Turkmenistan is ruled by Saparmurat Niyazov, whose running-down of education and health-care services has been paralleled by the increasingly bizarre North Korean-style personality cult which he has built up. The president has renamed the month of January after himself and April after his mother. His golden statue in the capital rotates to face the sun and his subjects are largely denied internet access or any information from the outside world.
Dissent is also not tolerated in Tajikistan, which still bears the scars of its recent civil war (1992-1997). Apart from Tajikistan, all these countries' rulers have amassed vast personal wealth, none of which ever trickles down to their impoverished and disenfranchised subjects.
For Western governments, these men represent a dilemma. They are sitting on oil the USdesperately wants, and their lands occupy a position of key strategic importance: hence the USmilitary bases in Kyrgyzstan and Uzbekistan (about to be kicked out of the latter country because of America's mild criticism of its endemic human-rights abuses).
When Craig Murray, former British ambassador in the Uzbek capital, Tashkent, drew public attention to president Islam Karimov's repressive policies, he was recalled by Jack Straw and induced to quit his job. The alliance in the War on Terror outweighed questions of human rights.
Yet, as increasing numbers of commentators are pointing out, by aligning themselves with Central Asia's oppressors, Western governments are laying up trouble for themselves.
As one member of the European Parliament's Uzbekistan relations committee has put it: "By supporting Karimov, we are helping to create the very thing we fear - Islamic fundamentalism." Karimov is giving the fundamentalists their chance by virtually criminalising Islam.@51 Subhead: 8.5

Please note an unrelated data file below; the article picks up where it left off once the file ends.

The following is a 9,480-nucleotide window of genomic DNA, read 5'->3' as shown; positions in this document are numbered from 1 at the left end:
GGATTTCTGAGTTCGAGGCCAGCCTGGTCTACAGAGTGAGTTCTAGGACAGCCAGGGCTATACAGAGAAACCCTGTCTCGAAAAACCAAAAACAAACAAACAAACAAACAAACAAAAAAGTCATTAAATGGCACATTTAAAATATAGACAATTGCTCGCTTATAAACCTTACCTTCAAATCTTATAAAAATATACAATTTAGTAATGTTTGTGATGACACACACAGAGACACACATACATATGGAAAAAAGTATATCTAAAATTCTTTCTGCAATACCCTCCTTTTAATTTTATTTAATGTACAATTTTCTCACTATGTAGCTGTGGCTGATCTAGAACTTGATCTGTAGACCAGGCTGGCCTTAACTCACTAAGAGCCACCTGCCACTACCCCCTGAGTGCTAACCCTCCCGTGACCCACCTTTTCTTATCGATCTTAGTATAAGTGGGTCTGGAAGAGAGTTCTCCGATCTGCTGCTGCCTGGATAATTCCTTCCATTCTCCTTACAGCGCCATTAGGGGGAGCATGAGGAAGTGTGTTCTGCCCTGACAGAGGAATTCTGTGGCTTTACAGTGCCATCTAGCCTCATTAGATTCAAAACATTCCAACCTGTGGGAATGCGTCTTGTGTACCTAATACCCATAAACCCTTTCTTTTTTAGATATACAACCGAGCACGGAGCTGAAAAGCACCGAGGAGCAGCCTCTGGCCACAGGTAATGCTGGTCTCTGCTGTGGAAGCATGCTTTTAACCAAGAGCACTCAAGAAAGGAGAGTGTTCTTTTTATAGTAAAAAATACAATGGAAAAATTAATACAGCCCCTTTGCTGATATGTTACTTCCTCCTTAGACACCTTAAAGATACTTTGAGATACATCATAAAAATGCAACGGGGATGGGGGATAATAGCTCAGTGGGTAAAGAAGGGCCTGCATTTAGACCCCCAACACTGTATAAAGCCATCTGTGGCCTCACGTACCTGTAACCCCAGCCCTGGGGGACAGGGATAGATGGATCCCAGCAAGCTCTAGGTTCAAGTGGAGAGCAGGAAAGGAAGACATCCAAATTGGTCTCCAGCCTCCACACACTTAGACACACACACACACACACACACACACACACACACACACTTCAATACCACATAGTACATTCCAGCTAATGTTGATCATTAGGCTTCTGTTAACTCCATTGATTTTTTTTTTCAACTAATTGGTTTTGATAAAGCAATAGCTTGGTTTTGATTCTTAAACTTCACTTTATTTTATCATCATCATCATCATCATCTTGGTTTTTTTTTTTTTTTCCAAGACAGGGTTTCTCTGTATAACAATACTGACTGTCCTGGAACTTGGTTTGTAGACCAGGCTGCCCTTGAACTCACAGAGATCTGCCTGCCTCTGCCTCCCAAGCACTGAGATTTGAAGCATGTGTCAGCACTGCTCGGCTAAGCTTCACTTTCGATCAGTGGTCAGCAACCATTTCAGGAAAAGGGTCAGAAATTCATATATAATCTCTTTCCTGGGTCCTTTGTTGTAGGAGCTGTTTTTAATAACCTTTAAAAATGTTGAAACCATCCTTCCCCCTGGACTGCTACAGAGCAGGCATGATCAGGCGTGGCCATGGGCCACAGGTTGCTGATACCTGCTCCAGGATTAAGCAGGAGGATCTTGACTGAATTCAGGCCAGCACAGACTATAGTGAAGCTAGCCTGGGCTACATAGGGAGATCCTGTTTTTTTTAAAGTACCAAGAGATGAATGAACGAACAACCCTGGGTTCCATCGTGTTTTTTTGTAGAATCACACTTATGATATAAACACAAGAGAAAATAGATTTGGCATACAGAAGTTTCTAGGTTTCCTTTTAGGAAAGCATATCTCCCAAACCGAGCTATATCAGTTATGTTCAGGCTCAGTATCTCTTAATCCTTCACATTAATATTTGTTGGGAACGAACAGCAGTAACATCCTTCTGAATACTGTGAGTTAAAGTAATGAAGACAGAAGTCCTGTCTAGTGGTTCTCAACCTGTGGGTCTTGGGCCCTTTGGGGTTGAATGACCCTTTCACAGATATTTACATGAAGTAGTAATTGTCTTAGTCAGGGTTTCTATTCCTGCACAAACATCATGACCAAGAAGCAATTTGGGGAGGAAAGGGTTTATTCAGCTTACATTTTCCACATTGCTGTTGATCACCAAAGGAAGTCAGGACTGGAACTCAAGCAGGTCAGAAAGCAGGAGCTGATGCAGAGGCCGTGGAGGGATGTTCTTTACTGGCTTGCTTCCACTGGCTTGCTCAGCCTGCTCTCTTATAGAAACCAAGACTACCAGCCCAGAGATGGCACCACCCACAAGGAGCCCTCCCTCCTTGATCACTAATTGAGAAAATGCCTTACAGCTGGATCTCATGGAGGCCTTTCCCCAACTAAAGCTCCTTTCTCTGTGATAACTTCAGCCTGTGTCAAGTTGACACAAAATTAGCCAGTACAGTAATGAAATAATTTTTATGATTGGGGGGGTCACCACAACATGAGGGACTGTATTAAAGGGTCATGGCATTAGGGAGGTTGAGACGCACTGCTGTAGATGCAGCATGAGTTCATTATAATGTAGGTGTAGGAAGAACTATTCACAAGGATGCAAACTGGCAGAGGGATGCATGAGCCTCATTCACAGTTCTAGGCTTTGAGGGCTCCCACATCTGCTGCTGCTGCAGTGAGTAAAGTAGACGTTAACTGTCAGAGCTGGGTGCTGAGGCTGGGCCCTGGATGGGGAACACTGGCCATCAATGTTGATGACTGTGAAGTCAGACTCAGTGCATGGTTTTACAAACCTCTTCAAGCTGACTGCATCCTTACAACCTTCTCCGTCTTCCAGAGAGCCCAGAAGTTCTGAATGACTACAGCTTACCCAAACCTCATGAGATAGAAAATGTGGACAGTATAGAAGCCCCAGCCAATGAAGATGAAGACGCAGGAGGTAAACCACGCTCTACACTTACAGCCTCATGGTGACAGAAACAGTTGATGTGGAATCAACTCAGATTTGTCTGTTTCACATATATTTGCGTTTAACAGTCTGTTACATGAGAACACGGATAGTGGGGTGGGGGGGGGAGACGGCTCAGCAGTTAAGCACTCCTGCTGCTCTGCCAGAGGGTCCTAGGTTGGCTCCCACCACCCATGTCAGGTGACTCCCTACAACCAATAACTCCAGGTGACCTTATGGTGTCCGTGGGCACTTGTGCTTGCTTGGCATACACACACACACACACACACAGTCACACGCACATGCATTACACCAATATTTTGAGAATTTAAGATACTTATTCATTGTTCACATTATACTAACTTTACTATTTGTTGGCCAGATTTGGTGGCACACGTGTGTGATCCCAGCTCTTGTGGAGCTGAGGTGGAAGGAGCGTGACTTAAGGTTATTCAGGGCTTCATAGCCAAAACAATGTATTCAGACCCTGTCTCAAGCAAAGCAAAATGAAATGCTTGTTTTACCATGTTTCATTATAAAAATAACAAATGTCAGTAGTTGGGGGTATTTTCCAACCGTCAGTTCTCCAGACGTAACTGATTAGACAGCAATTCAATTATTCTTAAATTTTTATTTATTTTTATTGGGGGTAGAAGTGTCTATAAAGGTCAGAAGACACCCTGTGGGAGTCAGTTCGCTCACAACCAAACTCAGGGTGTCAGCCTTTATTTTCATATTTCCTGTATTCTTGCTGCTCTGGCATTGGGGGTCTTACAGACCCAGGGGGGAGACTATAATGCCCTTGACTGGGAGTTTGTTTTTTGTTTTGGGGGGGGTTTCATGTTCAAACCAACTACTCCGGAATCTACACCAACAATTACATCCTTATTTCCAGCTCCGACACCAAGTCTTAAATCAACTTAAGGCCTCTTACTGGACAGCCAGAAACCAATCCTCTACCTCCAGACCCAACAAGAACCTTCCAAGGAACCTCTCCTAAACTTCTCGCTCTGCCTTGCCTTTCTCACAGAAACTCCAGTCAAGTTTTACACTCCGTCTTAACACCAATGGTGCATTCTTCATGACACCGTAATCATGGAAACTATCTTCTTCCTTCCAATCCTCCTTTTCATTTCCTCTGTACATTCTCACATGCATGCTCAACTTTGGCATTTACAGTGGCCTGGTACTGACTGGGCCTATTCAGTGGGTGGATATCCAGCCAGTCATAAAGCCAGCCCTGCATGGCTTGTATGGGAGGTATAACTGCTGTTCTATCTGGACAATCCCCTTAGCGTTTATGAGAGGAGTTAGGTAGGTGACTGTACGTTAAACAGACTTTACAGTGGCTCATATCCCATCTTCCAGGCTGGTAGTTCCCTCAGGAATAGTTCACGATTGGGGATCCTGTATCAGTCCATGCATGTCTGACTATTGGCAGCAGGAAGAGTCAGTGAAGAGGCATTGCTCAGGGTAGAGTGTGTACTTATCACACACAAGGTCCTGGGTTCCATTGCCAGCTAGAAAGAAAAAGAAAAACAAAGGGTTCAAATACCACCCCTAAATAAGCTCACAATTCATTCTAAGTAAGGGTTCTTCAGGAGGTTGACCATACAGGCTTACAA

Perhaps the most hopeful aspect in Central Asia now, as in Iran, is that young people are looking towards the world beyond their borders, through books, films, pop music, and, when it is allowed, the internet. Meanwhile, traditional Central Asian culture, particularly music, is making a comeback. Indeed, in Kazakhstan, it never disappeared.
Until the Soviet era, Kazakh culture was largely oral. Nomad bards purveyed epics and ballads, and even functioned as newspapers, accompanying themselves on the two-string dombra lute, together with the jew's-harp, flute and zither. They sang of the delights of nature, and celebrated the horse in words and sounds, with their winged horse, Tulpar, recalling the ancient Greeks' Pegasus. In Kazakh epics, the hero's horse is his friend and adviser, and is often a hero himself.
These epics were, for centuries, regularly sung in big public competitions, in the form of a duel between two individual singers or two singing groups.
And we actually have Stalin to thank for the fact that these art-forms, which offer a hotline back to a pre-Tsarist world, are still preserved intact. Like Enver Hoxha in Albania, Stalin and his henchmen realised that folk-songs could easily be put to Communist use - all you had to do was write new words. So, whereas the original contest-songs dealt with jousts between warrior-heroes, the Soviet ones celebrated jousts about productivity between factories and farms. The music remained its old magical self.
Meanwhile, in Kyrgyzstan, the national epic, "Manas" - whose recitation in full can last a week - is now recited with backing from ensembles playing instruments which had, until recently, been almost forgotten. The Aga Khan Trust for Culture has set up music schools in which instrumental masters can pass on their art to children, thus ensuring these traditions have a future. And there's a dynamism about these nomad musics, which the rest of the world is beginning to appreciate, as evidenced by the fact that the Tuvan throat-singing group, Huun-Huur-Tu, are now international stars.